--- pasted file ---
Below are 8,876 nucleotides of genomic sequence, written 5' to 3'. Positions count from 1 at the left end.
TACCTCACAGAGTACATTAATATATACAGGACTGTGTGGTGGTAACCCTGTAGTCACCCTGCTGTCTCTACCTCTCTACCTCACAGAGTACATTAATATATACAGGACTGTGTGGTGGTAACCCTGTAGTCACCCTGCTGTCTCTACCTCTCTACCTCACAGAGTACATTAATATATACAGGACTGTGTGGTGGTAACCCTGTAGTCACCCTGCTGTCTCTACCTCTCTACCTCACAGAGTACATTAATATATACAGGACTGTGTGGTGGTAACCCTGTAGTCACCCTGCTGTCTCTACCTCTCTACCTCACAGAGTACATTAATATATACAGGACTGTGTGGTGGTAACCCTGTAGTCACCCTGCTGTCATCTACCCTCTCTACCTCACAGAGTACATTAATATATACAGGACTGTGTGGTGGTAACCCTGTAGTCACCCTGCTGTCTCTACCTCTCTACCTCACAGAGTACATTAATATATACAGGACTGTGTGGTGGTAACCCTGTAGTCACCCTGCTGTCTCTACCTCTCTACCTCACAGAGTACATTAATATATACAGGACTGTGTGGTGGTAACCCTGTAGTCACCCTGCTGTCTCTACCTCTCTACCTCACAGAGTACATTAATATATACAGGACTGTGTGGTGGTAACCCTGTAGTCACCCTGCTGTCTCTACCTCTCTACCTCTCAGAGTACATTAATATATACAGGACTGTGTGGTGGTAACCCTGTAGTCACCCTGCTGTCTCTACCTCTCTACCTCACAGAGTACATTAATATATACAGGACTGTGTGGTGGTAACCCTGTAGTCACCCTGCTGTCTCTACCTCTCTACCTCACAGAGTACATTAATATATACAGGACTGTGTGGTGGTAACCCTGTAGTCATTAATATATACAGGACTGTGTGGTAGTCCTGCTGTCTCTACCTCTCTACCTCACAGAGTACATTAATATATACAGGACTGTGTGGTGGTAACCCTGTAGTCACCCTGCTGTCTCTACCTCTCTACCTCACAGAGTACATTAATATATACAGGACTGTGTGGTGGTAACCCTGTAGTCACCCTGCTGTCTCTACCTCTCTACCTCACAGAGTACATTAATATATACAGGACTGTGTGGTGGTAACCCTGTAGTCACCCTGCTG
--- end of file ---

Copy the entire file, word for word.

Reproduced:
Below are 8,876 nucleotides of genomic sequence, written 5' to 3'. Positions count from 1 at the left end.
TACCTCACAGAGTACATTAATATATACAGGACTGTGTGGTGGTAACCCTGTAGTCACCCTGCTGTCTCTACCTCTCTACCTCACAGAGTACATTAATATATACAGGACTGTGTGGTGGTAACCCTGTAGTCACCCTGCTGTCTCTACCTCTCTACCTCACAGAGTACATTAATATATACAGGACTGTGTGGTGGTAACCCTGTAGTCACCCTGCTGTCTCTACCTCTCTACCTCACAGAGTACATTAATATATACAGGACTGTGTGGTGGTAACCCTGTAGTCACCCTGCTGTCTCTACCTCTCTACCTCACAGAGTACATTAATATATACAGGACTGTGTGGTGGTAACCCTGTAGTCACCCTGCTGTCATCTACCCTCTCTACCTCACAGAGTACATTAATATATACAGGACTGTGTGGTGGTAACCCTGTAGTCACCCTGCTGTCTCTACCTCTCTACCTCACAGAGTACATTAATATATACAGGACTGTGTGGTGGTAACCCTGTAGTCACCCTGCTGTCTCTACCTCTCTACCTCACAGAGTACATTAATATATACAGGACTGTGTGGTGGTAACCCTGTAGTCACCCTGCTGTCTCTACCTCTCTACCTCACAGAGTACATTAATATATACAGGACTGTGTGGTGGTAACCCTGTAGTCACCCTGCTGTCTCTACCTCTCTACCTCTCAGAGTACATTAATATATACAGGACTGTGTGGTGGTAACCCTGTAGTCACCCTGCTGTCTCTACCTCTCTACCTCACAGAGTACATTAATATATACAGGACTGTGTGGTGGTAACCCTGTAGTCACCCTGCTGTCTCTACCTCTCTACCTCACAGAGTACATTAATATATACAGGACTGTGTGGTGGTAACCCTGTAGTCATTAATATATACAGGACTGTGTGGTAGTCCTGCTGTCTCTACCTCTCTACCTCACAGAGTACATTAATATATACAGGACTGTGTGGTGGTAACCCTGTAGTCACCCTGCTGTCTCTACCTCTCTACCTCACAGAGTACATTAATATATACAGGACTGTGTGGTGGTAACCCTGTAGTCACCCTGCTGTCTCTACCTCTCTACCTCACAGAGTACATTAATATATACAGGACTGTGTGGTGGTAACCCTGTAGTCACCCTGCTG